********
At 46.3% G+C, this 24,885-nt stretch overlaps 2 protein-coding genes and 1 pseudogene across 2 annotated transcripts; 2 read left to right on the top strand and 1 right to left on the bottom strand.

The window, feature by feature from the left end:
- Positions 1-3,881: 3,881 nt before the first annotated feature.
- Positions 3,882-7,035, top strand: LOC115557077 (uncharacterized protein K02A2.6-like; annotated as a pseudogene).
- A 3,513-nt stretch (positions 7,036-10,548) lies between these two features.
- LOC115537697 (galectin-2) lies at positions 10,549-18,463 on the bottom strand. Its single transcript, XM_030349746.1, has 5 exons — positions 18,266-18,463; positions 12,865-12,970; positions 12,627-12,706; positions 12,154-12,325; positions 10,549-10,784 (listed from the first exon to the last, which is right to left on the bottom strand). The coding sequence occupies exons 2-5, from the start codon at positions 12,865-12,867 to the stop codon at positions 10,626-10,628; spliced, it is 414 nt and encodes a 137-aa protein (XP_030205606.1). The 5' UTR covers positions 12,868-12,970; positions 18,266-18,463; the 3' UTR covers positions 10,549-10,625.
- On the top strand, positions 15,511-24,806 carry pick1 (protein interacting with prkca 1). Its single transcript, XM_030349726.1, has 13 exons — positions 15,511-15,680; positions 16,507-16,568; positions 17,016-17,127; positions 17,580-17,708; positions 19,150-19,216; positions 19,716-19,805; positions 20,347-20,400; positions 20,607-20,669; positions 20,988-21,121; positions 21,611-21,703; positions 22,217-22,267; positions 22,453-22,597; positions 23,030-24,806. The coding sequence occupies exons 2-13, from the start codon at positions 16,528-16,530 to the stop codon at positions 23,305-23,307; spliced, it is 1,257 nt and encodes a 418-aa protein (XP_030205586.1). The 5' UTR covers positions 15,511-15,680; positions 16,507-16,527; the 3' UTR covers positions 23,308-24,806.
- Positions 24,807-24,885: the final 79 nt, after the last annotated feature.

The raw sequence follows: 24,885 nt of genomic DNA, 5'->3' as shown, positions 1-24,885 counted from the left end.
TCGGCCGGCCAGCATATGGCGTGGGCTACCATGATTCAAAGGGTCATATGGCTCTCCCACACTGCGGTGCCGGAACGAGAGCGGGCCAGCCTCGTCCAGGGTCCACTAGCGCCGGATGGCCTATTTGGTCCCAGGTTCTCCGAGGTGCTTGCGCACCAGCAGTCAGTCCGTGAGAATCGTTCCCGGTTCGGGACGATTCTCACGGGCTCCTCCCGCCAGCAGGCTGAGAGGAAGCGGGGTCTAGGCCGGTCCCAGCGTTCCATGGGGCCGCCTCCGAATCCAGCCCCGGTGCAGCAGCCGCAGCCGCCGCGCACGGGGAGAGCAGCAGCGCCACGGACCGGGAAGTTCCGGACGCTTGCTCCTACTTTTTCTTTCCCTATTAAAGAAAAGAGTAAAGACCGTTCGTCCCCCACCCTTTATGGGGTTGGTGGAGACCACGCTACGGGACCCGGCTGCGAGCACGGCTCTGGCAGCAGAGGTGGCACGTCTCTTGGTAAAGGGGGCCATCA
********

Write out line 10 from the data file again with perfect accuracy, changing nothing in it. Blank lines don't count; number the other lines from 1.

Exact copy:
TCGGCCGGCCAGCATATGGCGTGGGCTACCATGATTCAAAGGGTCATATGGCTCTCCCACACTGCGGTGCCGGAACGAGAGCGGGCCAGCCTCGTCCAGGGTCCACTAGCGCCGGATGGCCTATTTGGTCCCAGGTTCTCCGAGGTGCTTGCGCACCAGCAGTCAGTCCGTGAGAATCGTTCCCGGTTCGGGACGATTCTCACGGGCTCCTCCCGCCAGCAGGCTGAGAGGAAGCGGGGTCTAGGCCGGTCCCAGCGTTCCATGGGGCCGCCTCCGAATCCAGCCCCGGTGCAGCAGCCGCAGCCGCCGCGCACGGGGAGAGCAGCAGCGCCACGGACCGGGAAGTTCCGGACGCTTGCTCCTACTTTTTCTTTCCCTATTAAAGAAAAGAGTAAAGACCGTTCGTCCCCCACCCTTTATGGGGTTGGTGGAGACCACGCTACGGGACCCGGCTGCGAGCACGGCTCTGGCAGCAGAGGTGGCACGTCTCTTGGTAAAGGGGGCCATCA